François de Malherbe started the process, which was later carried on by his followers. A true tyrant when it came to language, it is said, he spared no one in preaching the "bon usage du mot," not even the King! The process of purifying the language was later carried forward by enthousiasts and purists and thus was formed the Académie Française. Interestingly (again), it is widely and commonly thought that Cardinal Richelieu established the Academy in 1635, but the real founders of the Academy infact were Valentin Conrart and his friends.Richelieu offered his support, which they were obliged to take, coming as it was from the Cardinal itself and thus, they became a public institution from a small, private club that met to discuss the language and create a dictionary for the language. This, in fact, became one of the main missions of the Academy even though the Academy's dictionaries have never really been respected, published as they are after decades at times and often with outdated information.

Yet another interesting anecdote to narrate before I go back to the book:

The word anglais (English) was missing from every edition, but is expected to appear in the latest edition, slated for release in 2010s.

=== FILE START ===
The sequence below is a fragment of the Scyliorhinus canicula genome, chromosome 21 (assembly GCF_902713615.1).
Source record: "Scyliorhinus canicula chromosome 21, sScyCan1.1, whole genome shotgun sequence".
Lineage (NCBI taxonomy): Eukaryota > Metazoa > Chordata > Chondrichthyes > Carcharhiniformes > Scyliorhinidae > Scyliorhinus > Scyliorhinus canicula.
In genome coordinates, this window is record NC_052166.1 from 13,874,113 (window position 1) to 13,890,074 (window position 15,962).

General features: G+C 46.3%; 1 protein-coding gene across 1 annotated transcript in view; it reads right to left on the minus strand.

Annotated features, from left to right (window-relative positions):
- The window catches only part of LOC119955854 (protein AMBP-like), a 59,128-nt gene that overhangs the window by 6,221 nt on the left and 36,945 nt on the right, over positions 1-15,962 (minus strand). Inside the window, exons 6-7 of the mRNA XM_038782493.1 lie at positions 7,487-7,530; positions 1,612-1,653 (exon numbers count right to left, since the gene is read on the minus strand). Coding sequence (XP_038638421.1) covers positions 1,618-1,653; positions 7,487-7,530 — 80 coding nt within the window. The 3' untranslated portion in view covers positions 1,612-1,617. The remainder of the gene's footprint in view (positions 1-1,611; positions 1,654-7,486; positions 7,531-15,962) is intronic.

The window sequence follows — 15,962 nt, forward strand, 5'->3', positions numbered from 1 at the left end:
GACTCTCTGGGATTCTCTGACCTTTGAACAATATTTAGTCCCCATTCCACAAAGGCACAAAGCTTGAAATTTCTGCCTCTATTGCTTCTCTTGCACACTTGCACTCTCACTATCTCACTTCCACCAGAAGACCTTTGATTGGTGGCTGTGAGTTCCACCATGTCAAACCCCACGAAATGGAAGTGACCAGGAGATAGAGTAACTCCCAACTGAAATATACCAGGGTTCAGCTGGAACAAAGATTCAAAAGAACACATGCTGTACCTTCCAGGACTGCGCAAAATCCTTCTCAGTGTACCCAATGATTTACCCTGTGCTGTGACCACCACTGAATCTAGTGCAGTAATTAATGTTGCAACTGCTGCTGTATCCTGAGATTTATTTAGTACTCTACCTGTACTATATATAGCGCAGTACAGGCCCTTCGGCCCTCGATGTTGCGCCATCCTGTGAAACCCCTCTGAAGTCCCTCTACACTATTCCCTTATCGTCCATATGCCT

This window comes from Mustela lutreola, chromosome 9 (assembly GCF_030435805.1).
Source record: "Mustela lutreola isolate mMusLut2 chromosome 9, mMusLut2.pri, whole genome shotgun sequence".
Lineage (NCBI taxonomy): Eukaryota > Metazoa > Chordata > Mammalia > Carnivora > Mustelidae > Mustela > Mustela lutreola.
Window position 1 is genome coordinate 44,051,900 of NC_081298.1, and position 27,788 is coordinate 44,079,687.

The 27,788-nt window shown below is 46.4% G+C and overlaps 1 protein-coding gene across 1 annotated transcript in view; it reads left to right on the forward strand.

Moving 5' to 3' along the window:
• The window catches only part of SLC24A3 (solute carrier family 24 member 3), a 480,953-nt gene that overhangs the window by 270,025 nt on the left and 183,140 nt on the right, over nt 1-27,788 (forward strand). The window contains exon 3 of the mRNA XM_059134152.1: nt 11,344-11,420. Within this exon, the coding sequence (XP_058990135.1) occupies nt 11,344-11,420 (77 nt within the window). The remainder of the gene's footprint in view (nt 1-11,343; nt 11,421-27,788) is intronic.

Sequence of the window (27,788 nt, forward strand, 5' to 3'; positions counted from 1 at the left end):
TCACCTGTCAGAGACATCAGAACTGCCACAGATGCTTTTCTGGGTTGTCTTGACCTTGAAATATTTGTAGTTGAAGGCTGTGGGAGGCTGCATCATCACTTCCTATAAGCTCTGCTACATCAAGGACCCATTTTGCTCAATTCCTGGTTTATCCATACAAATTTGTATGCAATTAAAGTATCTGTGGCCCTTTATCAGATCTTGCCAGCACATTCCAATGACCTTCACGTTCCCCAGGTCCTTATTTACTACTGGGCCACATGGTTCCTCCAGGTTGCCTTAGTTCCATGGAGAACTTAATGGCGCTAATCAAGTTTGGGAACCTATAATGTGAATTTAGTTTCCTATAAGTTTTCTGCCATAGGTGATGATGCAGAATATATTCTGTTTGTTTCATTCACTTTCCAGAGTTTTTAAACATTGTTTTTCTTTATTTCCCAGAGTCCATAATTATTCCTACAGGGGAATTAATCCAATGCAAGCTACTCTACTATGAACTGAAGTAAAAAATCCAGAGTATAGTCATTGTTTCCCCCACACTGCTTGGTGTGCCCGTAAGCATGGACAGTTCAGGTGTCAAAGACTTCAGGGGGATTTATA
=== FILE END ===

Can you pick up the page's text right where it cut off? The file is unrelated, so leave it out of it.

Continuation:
Now that's what you call pure French snobbery.

Monday, June 16, 2008

Booked by the Mother Hen

Tagged by Extempore, a.k.a the Mother Hen, to :-
  1. Pick up the nearest book.
  2. Open to page 123.
  3. Find the fifth sentence.
  4. Post the next three sentences.
  5. Tag five people, and acknowledge the person who tagged you.

She declares having struggled with the choice of book since she often reads more than one book at a time. I must admit, a similar dilemma awaited me, since my bed-side table currently hosts a couple of Penguin's Great Loves series, The Story of French as well as Margaret Atwood's Penelopiad...and then I stopped and asked myself why I was confused. No prizes for guessing which book this is coming from...